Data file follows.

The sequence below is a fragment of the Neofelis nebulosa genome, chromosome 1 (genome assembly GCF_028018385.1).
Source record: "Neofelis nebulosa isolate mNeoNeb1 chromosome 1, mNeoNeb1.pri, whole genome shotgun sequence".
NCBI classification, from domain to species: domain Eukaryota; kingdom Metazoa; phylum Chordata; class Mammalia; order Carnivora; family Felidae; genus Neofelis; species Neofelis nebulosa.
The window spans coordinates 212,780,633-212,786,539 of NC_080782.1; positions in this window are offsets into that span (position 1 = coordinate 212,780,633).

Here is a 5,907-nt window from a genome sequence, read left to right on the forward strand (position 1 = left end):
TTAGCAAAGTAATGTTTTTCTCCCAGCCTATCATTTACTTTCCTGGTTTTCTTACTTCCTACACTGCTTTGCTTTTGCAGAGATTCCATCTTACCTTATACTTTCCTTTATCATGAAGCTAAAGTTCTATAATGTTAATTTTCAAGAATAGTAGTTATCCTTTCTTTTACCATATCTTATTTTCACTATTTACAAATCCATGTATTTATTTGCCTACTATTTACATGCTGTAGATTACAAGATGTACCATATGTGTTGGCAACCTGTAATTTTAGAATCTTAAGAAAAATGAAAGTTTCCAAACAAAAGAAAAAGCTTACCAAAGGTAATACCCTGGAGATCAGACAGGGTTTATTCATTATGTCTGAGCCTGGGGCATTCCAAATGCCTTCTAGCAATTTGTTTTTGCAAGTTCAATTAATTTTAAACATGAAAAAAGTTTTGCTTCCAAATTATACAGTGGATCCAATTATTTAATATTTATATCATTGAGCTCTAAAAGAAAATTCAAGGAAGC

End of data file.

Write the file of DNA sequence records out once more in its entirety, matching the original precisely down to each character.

The sequence below is a fragment of the Neofelis nebulosa genome, chromosome 1 (genome assembly GCF_028018385.1).
Source record: "Neofelis nebulosa isolate mNeoNeb1 chromosome 1, mNeoNeb1.pri, whole genome shotgun sequence".
NCBI classification, from domain to species: domain Eukaryota; kingdom Metazoa; phylum Chordata; class Mammalia; order Carnivora; family Felidae; genus Neofelis; species Neofelis nebulosa.
The window spans coordinates 212,780,633-212,786,539 of NC_080782.1; positions in this window are offsets into that span (position 1 = coordinate 212,780,633).

Here is a 5,907-nt window from a genome sequence, read left to right on the forward strand (position 1 = left end):
TTAGCAAAGTAATGTTTTTCTCCCAGCCTATCATTTACTTTCCTGGTTTTCTTACTTCCTACACTGCTTTGCTTTTGCAGAGATTCCATCTTACCTTATACTTTCCTTTATCATGAAGCTAAAGTTCTATAATGTTAATTTTCAAGAATAGTAGTTATCCTTTCTTTTACCATATCTTATTTTCACTATTTACAAATCCATGTATTTATTTGCCTACTATTTACATGCTGTAGATTACAAGATGTACCATATGTGTTGGCAACCTGTAATTTTAGAATCTTAAGAAAAATGAAAGTTTCCAAACAAAAGAAAAAGCTTACCAAAGGTAATACCCTGGAGATCAGACAGGGTTTATTCATTATGTCTGAGCCTGGGGCATTCCAAATGCCTTCTAGCAATTTGTTTTTGCAAGTTCAATTAATTTTAAACATGAAAAAAGTTTTGCTTCCAAATTATACAGTGGATCCAATTATTTAATATTTATATCATTGAGCTCTAAAAGAAAATTCAAGGAAGC